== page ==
Copperhead, a poisonous snake related to the rattlesnake and the water moccasin. It is named for the coppery-red color of its head. The copperhead is about three feet (90 cm) long. Below each eye is a heat-sensing pit, which helps the snake locate prey. Copperheads feed on small rodents and birds, frogs, and insects. The female bears 1 to 14 live young, in late summer. The range of the copperhead is an area extending southwest-ward from Massachusetts to south-central Texas and northern Mexico. The copperhead is found mostly on rocky, wooded hillsides and along the edges of swamps and streams.

The copperheadThe copperhead is a pit viper related to the rattlesnake.
Why Do Copperheads Feel the Heat?

Copperheads are pit vipers. Like rattlesnakes, they can sense the body heat of other animals through small organs on either side of their heads. These deep pits can detect temperature changes as small as one degree.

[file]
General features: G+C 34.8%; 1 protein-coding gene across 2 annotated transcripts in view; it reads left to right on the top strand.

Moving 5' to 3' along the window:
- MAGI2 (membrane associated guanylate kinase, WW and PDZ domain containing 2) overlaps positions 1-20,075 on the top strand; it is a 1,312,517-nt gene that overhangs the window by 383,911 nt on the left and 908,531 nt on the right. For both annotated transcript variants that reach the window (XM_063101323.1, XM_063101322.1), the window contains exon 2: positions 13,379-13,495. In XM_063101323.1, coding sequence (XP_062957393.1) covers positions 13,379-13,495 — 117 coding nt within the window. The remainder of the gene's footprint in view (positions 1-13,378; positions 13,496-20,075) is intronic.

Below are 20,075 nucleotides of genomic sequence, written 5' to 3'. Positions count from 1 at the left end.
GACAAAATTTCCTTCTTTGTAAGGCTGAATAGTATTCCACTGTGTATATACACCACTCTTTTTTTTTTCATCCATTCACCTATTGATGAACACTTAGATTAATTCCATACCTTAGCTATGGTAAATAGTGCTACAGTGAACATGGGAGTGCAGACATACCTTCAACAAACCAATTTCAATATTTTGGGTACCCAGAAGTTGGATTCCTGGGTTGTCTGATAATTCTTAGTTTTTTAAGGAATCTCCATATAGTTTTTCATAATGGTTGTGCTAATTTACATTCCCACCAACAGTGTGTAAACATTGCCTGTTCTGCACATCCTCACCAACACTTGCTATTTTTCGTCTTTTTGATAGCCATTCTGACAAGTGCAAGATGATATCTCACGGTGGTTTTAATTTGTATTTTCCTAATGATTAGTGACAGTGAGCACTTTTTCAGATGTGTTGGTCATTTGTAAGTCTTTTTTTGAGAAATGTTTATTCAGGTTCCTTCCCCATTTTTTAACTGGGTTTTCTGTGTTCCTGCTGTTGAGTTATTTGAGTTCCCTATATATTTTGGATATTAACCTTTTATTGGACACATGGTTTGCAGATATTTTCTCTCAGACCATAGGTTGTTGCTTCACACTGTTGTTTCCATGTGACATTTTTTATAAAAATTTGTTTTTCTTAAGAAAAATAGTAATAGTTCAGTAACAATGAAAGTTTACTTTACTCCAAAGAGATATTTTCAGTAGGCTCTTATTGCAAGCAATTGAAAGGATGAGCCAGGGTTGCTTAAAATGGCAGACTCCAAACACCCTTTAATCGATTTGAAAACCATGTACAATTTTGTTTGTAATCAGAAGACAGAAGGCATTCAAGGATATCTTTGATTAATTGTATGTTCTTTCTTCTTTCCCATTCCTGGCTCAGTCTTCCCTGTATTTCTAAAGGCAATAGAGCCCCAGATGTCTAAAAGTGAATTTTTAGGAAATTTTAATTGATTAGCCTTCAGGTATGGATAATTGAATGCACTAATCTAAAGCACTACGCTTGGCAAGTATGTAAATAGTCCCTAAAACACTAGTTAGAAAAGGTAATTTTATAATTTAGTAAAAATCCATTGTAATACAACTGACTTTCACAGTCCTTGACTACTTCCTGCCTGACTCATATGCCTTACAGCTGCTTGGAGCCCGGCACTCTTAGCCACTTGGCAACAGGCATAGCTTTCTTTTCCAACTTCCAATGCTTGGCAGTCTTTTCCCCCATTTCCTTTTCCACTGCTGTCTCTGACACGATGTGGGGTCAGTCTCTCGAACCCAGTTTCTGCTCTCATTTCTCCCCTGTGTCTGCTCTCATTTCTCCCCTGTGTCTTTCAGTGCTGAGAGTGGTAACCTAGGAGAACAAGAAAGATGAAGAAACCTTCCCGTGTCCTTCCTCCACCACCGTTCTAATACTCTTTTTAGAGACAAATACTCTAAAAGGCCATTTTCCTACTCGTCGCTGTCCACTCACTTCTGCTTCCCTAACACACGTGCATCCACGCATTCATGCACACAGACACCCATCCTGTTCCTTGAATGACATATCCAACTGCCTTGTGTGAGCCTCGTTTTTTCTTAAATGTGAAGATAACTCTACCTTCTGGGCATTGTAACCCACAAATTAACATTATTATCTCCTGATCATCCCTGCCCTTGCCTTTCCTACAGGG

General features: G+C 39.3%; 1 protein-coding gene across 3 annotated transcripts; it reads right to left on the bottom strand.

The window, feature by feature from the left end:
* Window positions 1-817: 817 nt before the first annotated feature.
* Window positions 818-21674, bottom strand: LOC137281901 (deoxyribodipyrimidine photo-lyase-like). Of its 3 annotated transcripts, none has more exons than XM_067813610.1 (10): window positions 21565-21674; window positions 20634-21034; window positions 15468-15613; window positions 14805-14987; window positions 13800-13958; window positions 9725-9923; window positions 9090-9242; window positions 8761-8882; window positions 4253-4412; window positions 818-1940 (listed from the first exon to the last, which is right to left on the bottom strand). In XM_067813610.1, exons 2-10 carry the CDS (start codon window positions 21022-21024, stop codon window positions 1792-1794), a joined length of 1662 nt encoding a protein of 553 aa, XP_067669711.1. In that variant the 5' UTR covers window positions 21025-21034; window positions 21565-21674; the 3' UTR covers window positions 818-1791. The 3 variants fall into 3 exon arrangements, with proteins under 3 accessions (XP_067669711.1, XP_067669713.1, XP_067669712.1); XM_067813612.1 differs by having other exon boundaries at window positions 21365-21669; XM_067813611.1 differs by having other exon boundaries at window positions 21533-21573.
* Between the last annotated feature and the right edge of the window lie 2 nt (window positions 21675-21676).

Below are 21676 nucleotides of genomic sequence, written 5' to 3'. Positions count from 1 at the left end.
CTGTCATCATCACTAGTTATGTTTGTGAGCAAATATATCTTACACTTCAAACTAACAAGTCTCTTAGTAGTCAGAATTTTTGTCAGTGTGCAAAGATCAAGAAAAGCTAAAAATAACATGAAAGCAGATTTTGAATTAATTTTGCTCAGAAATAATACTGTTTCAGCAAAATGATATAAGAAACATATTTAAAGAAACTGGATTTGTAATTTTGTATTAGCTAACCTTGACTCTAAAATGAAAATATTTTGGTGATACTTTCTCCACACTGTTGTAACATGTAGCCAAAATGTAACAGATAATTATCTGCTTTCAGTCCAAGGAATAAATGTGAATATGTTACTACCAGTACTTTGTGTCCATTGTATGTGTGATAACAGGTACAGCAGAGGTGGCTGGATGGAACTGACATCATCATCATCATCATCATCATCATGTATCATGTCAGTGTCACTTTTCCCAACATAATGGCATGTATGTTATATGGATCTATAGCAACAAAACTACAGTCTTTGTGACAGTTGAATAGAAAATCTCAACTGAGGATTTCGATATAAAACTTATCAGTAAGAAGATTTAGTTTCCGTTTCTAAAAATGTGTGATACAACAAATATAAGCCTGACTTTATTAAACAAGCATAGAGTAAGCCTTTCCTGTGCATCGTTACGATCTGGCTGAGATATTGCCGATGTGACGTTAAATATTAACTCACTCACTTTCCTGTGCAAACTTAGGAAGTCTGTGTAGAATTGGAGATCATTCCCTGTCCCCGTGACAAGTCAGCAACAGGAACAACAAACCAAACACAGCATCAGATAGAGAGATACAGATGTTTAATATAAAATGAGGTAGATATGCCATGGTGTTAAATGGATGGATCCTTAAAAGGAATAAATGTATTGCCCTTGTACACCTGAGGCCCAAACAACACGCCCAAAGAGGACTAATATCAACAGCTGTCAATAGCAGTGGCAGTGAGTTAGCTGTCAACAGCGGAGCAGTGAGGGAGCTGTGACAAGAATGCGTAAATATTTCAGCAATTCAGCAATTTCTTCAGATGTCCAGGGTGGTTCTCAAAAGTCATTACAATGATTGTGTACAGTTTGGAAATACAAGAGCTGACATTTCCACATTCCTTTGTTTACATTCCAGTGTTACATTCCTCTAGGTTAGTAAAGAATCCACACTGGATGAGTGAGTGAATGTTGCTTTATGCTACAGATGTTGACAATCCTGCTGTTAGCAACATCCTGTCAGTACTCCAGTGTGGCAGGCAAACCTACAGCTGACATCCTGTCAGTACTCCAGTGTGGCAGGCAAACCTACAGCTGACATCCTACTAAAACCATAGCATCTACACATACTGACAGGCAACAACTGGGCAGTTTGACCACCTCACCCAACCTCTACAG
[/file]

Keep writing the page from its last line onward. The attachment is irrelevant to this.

Copperheads have something else in common with rattlesnakes. They are poisonous, and they kill animals with their venom. Copperheads do not have rattles, but young ones still use their tails. They wriggle their yellow-tipped tails to fool prey into coming closer. The yellow tips fade away as the snakes get older.

Copperheads have reddish-brown bands of color on their bodies. These bands make it hard to see copperheads among fallen leaves. In the United States, copperheads live in parts of New England, the Midwest, and the South.

Copperheads belong to the pit viper subfamily, Crotalinae, of the viper family, Viperidae. Common North American species are the northern copperhead, Agkistrodon contortrix mokeson; the southern copperhead, A. c. contortrix; and the broad-banded copperhead, A. c. laticinctus.